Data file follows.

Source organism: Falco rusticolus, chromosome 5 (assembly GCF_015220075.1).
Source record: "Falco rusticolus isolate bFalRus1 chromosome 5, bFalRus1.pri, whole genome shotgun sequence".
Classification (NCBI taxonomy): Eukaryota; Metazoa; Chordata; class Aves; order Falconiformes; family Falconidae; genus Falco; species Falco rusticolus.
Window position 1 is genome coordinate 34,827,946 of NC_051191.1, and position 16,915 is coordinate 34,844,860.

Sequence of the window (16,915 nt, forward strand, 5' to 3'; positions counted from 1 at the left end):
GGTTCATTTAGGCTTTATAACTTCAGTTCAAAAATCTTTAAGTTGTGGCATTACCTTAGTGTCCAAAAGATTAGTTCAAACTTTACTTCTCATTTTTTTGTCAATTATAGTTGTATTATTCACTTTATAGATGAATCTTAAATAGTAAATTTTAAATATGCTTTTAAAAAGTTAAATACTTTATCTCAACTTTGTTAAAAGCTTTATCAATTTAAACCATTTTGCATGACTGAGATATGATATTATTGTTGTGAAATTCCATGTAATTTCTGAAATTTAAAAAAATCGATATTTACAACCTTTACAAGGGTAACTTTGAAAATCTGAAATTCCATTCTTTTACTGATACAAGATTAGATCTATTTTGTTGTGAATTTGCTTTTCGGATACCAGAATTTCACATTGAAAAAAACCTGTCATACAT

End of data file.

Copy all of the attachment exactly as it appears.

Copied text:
Source organism: Falco rusticolus, chromosome 5 (assembly GCF_015220075.1).
Source record: "Falco rusticolus isolate bFalRus1 chromosome 5, bFalRus1.pri, whole genome shotgun sequence".
Classification (NCBI taxonomy): Eukaryota; Metazoa; Chordata; class Aves; order Falconiformes; family Falconidae; genus Falco; species Falco rusticolus.
Window position 1 is genome coordinate 34,827,946 of NC_051191.1, and position 16,915 is coordinate 34,844,860.

Sequence of the window (16,915 nt, forward strand, 5' to 3'; positions counted from 1 at the left end):
GGTTCATTTAGGCTTTATAACTTCAGTTCAAAAATCTTTAAGTTGTGGCATTACCTTAGTGTCCAAAAGATTAGTTCAAACTTTACTTCTCATTTTTTTGTCAATTATAGTTGTATTATTCACTTTATAGATGAATCTTAAATAGTAAATTTTAAATATGCTTTTAAAAAGTTAAATACTTTATCTCAACTTTGTTAAAAGCTTTATCAATTTAAACCATTTTGCATGACTGAGATATGATATTATTGTTGTGAAATTCCATGTAATTTCTGAAATTTAAAAAAATCGATATTTACAACCTTTACAAGGGTAACTTTGAAAATCTGAAATTCCATTCTTTTACTGATACAAGATTAGATCTATTTTGTTGTGAATTTGCTTTTCGGATACCAGAATTTCACATTGAAAAAAACCTGTCATACAT